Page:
I ran again, hiked again, ran again … and then there was a long stretch of only walking. When I finally started running again, my legs felt awkward, foreign, as though they were someone else’s. They’d become too conditioned to walking. But on I went.
Around the 4- and 5-mile marks, the hill steepened, and both times I wondered if I’d have to stop for a break. I’m glad that I didn’t give in to that temptation, and that I was able to keep moving the entire race.
The early walking may have helped me later, particularly on the sections that seemed flat. I began running more and more. The transitions from uphill to a more level surface brought another odd sensation—that my upper body was stuck in its leaning-forward position.
I think my trail and ultra experience helped in this race. When I was walking, I was power-walking. Relentless forward motion.
It was a long grind, but I felt better the higher I went. Although I was gulping air much of the time, I came to appreciate its taste more and more—it became purer and cleaner. Also, to a degree (pun!), the dropping of the air temperature helped keep my body heat in check. (Maybe all race directors should turn down the thermostat in the latter stages of their events!) With altitude, too, came increasingly stunning panoramas of the New Hampshire landscape, far below and out to the horizon. I made sure to cast my gaze in all directions, to soak up these views, and in doing so I repeatedly forgot, for a short while each time, just how tough the climbing was. One other happy distraction began when I struck up a conversation with a young guy who, we discovered, knows one of my Boston-area cousins and is dating a woman in the extended family!
Finally, I was buoyed by the thought of what an ambitious but absurd endeavor this was—what a uniquely and wonderfully human thing it was for all of us to be racing to the top of this mountain. Because it’s here. Because we can. A thousand of us nuts were in this. Another thousand hadn’t gotten into the race or hadn’t started. And who knows how many more had participated the previous 51 times the Mount Washington Road Race had been contested. It was rewarding to realize I was part of something grand here—a large family of curious runners, present and past, and this everlasting mountain. It was interesting to ponder what draws us to do these things when we could be home reading a good book instead.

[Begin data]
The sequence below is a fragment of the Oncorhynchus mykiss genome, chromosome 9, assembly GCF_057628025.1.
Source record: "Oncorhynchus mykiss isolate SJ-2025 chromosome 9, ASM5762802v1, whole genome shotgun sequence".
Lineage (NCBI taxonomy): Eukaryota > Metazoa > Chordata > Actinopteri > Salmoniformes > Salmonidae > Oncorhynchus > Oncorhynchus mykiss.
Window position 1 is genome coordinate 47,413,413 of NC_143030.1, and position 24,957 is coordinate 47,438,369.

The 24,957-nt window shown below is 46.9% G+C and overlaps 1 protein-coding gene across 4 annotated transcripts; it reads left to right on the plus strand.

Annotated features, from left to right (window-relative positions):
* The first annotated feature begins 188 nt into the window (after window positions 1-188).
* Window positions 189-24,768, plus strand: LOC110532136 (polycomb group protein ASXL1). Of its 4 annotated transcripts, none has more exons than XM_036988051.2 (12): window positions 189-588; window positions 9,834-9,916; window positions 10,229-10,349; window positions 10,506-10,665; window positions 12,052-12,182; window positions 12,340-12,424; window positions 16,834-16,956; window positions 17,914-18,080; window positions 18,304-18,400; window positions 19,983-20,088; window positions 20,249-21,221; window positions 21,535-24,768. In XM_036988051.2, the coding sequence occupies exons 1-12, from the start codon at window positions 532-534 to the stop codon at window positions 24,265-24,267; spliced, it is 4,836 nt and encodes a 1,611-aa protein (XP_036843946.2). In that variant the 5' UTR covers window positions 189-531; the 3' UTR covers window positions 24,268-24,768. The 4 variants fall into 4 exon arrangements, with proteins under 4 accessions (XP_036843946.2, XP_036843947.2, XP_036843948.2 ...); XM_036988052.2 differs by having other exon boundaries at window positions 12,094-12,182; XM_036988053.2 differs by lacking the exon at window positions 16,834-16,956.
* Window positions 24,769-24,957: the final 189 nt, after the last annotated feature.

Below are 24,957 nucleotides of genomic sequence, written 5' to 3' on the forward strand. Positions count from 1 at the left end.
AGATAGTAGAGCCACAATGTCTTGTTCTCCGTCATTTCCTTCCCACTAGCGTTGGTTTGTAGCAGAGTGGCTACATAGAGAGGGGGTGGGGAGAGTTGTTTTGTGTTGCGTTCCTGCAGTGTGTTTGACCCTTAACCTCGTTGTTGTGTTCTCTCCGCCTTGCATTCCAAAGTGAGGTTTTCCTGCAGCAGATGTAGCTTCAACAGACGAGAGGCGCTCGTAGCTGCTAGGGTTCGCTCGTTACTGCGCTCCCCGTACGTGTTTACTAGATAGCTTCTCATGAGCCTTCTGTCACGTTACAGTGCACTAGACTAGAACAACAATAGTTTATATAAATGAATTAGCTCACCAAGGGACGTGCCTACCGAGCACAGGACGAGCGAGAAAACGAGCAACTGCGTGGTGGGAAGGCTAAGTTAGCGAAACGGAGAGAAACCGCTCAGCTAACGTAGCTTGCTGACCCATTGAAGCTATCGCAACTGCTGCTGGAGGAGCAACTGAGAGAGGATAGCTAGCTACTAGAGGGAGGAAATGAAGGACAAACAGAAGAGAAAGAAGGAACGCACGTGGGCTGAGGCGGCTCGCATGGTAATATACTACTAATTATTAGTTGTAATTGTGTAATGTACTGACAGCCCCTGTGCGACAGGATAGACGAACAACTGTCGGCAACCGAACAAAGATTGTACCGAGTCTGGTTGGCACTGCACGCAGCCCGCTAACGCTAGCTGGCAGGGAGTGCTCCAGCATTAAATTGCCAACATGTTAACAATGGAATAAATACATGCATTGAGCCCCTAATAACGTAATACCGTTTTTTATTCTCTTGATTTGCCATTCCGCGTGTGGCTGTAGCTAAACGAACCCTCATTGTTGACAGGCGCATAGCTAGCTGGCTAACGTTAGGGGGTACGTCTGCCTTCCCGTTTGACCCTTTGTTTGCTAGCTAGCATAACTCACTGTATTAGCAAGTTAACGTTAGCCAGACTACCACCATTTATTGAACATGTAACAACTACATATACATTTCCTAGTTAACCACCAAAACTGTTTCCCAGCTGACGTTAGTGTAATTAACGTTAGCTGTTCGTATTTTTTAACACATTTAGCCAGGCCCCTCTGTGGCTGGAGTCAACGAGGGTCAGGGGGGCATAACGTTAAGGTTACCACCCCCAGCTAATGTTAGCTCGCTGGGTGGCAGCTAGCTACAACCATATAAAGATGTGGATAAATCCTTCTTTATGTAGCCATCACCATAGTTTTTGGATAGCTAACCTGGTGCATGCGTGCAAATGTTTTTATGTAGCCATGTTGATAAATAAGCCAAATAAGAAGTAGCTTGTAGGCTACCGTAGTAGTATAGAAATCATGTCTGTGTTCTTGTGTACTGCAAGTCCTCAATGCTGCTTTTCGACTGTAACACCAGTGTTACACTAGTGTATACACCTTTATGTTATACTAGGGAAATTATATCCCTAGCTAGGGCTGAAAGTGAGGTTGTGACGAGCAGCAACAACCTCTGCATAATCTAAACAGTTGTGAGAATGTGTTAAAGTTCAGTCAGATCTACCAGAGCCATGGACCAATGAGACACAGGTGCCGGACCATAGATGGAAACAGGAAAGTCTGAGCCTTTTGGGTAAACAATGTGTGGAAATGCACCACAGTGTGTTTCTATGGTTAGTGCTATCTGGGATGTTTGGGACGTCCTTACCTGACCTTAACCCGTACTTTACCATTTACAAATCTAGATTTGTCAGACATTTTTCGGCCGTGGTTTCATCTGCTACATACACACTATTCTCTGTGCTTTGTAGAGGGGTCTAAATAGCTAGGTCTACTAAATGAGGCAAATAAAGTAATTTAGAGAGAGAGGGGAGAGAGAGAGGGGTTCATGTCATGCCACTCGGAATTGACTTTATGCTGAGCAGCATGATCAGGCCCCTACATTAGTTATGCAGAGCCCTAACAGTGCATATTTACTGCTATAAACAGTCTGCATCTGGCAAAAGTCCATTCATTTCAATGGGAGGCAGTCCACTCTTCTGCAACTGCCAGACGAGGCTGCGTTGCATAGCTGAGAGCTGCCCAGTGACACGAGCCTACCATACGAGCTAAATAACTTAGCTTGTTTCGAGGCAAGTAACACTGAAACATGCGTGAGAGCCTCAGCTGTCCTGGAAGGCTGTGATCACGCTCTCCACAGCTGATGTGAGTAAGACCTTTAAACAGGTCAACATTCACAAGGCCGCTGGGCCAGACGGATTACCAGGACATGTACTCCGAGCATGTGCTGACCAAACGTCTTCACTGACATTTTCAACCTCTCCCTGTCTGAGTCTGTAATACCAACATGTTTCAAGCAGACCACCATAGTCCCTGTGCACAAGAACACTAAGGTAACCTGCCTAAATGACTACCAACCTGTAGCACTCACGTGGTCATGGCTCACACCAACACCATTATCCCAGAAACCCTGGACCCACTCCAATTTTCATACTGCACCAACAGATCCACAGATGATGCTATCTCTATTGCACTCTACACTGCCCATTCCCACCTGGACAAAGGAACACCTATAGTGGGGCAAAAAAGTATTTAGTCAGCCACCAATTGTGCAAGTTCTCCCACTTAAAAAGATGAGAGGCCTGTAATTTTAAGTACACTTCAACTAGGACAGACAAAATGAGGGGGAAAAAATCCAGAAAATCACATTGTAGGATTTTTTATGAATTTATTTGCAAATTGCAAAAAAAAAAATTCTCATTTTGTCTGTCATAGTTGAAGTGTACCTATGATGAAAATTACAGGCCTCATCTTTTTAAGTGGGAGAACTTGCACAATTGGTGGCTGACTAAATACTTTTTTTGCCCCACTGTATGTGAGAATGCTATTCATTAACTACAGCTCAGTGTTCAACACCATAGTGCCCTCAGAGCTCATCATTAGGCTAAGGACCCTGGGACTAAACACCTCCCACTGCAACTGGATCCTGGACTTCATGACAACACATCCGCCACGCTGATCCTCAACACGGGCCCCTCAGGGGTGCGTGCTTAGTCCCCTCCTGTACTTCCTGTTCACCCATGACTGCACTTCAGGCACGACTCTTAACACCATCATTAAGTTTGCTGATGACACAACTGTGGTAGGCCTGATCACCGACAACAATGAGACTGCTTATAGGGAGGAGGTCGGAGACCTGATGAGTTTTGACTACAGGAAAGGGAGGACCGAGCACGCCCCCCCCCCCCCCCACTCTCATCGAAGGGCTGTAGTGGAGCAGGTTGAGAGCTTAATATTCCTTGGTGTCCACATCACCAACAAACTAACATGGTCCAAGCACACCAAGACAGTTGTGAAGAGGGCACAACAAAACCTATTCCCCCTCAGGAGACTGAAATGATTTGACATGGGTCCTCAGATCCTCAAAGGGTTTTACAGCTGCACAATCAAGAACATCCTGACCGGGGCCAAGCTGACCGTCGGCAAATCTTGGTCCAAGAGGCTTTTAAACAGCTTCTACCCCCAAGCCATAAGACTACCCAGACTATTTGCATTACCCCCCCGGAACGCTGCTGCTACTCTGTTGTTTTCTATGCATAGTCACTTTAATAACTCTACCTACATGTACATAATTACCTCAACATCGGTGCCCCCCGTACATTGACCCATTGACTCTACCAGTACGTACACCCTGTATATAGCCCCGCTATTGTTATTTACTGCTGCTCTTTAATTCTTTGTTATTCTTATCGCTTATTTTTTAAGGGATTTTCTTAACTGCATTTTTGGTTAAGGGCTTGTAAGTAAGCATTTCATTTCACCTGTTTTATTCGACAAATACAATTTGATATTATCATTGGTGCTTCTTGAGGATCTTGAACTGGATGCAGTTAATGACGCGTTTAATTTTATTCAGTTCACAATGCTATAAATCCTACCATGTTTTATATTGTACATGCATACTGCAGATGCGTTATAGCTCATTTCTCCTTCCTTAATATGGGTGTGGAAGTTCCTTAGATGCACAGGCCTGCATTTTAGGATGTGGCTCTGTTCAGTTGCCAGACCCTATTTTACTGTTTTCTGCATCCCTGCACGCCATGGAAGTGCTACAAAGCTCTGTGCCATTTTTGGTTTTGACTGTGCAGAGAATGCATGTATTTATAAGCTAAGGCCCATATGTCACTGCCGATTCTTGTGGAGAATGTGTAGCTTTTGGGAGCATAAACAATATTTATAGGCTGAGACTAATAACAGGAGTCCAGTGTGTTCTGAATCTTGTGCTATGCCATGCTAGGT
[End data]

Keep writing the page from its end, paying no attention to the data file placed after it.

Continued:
And it was fun to crack myself up. I can see my house from here! Or, on seeing a bulldozer parked at an outlook: Is that for pushing off the mountainside anyone who can’t make it all the way up?
With 2 miles left, the finish started pulling, and I started pushing. I lengthened my runs on the “flat” sections and then used my momentum to continue running where the road shot up again. The desire to run became infectious. When with a quarter of a mile to go I finally saw Randy—he had finished in excellent time and come back to cheer me in—he yelled I should go catch the guy in the bright shirt. I kicked it into another gear—my best pace here was 6:48 per mile—and caught and passed that guy and several other people. Then I hit the steepest section of the course, and my sprint almost instantly deteriorated into a hands-on-thighs hike. Several yards later, the grade let up enough that I was able to surge into the finish!
Was that my hardest 2-hour running effort ever?
Next time I’ll do what our Sneaker Factory friends did: run down after the race!
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Rick finished in 1:35:16. He said he’d walked only about two tenths of a mile!
Complete results: http://coolrunning.com/results/12/nh/Jun16_52ndNo_set1.shtml.
I’m happy with my 1:50:17, as different sources had us expecting to run our half-marathon times, or those times plus 5 to 15 minutes, and I came in within 2 minutes of my best (1:48:31, Brooklyn, 2008). Here are my splits:
1 … 12:02 … 9:14
2 … 14:20 … 10:00
3 … 15:46 … 10:01
4 … 15:12 … 10:28
5 … 16:34 … 9:39
6 … 15:27 … 8:53
7 … 14:39 … 8:45
7.6 … 11:39 … 6:48